The inspection additionally detailed that the rabbits lacked typical appetites and that some exhibited unusual social feedback, such as being unresponsive to attention.
Per the inspection report, the lab’s protocol said that extreme eye swelling is “very rare.” However, a lab staff member claimed that the rabbits’ symptoms were typical for one to two days after the injections, per the USDA report.
VUMC declined to comment on whether data was published from the studies mentioned in the Feb. 2020 and June 2019 inspection reports.
Research facilities across the country
Per an APHIS database, VUMC has been cited by the USDA for nine total violations—one direct, two critical and six non-critical—from 2015 to 2020, a statistic that is higher than similarly ranked universities and associated medical centers.
Duke University, ranked 12 on the U.S. News Best National University Rankings, accumulated three noncompliances during this time and all were non-critical. Dartmouth College, ranked 13, was issued one critical and three non-critical citations. Brown University, tied with Vanderbilt at rank 14, received two critical and one non-critical violations. No. 16 Rice University received one non-critical violation through these five years. Washington University in St. Louis, tied at No. 16, accumulated two critical citations.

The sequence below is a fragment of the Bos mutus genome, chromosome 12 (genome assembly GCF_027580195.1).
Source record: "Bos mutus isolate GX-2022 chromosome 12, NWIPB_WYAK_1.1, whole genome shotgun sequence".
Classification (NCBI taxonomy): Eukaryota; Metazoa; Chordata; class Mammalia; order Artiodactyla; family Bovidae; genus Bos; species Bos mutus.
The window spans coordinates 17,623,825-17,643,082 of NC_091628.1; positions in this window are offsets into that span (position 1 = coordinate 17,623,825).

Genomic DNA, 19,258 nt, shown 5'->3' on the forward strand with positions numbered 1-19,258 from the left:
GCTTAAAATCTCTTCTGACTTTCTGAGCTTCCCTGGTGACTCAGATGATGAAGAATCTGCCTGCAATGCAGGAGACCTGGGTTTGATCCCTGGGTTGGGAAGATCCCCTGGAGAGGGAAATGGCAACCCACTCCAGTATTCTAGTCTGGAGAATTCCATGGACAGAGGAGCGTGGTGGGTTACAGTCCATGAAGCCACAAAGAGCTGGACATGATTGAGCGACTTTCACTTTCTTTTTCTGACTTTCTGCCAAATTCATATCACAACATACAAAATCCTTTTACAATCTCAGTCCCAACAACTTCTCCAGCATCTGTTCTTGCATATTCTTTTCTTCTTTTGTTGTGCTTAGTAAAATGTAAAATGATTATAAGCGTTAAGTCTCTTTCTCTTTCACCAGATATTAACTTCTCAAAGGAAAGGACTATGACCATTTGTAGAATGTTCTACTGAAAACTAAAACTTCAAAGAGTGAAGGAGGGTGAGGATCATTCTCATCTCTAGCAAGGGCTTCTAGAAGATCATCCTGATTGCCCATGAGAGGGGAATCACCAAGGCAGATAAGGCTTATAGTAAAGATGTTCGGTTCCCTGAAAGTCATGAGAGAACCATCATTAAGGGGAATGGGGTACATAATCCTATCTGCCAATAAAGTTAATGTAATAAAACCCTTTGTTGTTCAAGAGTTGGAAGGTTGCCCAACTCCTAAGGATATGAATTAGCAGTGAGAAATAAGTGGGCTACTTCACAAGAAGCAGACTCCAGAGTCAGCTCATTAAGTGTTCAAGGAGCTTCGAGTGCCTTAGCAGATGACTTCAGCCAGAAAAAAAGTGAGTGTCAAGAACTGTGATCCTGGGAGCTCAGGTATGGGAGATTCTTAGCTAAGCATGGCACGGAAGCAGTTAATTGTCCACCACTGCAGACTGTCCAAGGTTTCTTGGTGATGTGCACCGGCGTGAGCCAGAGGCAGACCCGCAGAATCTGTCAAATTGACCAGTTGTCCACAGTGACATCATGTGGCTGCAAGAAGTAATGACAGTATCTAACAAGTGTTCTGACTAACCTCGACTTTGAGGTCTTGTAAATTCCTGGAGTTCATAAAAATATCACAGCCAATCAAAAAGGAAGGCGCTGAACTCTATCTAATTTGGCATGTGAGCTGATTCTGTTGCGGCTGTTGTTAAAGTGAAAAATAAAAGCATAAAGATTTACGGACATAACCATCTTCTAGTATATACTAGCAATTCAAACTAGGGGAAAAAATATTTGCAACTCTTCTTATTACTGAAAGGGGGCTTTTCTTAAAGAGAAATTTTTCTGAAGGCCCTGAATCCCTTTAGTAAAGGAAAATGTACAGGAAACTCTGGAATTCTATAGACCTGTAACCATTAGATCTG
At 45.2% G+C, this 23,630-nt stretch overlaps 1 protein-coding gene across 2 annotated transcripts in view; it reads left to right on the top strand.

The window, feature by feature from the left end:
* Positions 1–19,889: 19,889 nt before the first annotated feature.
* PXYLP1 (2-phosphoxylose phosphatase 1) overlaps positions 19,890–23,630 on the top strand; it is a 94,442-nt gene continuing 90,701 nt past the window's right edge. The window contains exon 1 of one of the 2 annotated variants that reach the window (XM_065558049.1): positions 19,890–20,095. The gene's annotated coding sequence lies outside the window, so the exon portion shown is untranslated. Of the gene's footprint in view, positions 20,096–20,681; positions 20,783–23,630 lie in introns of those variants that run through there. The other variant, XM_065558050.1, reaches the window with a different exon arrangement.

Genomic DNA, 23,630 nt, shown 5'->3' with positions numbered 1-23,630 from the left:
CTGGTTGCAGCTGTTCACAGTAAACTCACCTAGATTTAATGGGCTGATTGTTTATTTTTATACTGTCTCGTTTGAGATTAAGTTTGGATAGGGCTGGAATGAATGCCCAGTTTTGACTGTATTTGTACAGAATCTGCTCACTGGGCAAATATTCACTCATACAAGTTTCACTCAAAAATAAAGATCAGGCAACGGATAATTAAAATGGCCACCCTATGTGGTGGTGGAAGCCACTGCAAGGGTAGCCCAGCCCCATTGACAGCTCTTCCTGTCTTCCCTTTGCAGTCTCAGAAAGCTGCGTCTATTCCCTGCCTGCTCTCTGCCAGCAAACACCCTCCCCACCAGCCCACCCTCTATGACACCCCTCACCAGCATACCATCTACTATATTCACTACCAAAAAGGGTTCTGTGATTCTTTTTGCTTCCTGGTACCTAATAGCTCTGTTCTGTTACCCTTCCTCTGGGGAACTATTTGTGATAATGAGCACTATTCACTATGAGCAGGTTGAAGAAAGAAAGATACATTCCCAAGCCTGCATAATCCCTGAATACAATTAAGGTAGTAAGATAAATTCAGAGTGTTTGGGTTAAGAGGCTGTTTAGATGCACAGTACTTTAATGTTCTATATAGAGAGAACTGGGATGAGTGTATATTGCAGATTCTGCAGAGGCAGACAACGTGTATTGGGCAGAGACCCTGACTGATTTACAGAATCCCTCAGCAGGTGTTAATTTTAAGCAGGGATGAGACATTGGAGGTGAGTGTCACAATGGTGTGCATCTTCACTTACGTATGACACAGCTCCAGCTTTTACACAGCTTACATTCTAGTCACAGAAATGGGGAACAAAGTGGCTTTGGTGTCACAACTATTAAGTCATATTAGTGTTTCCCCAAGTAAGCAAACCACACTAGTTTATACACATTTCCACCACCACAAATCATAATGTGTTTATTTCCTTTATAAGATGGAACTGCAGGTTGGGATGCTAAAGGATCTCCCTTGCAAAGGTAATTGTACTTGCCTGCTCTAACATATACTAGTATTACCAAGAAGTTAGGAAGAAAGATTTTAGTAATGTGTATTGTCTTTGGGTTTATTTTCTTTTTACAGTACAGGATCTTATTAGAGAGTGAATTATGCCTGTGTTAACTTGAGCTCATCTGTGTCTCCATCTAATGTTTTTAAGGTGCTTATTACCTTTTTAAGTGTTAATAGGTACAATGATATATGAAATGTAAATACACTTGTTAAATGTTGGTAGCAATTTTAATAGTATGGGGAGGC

When compared to research facilities that earned similar amounts of research funding from the NIH in 2020, Vanderbilt was issued an above-average number of noncompliances between 2015-2020. The average among five schools with funding similar to Vanderbilt was 7.4 violations in comparison to Vanderbilt’s nine. In 2020, Vanderbilt received $377,931,988, placing it at No. 21 in the largest total NIH grants.
According to the NIH, Emory University was issued eight critical violations and three non-critical violations during the same five-year span while receiving $507,546,965 at No. 18. Icahn School of Medicine at Mount Sinai earned $415,711,940 at No. 20 and amassed four citations, all of which were non-critical. Northwestern University was not issued any noncompliances between 2015 and 2020, but was ranked No. 22 in NIH research grant money, earning $367,414,121. The University of Wisconsin-Madison (UW) received 13 citations during this period, six being critical and seven being non-critical. UW is ranked No. 24 and received $338,121,506 in NIH research grants during 2020.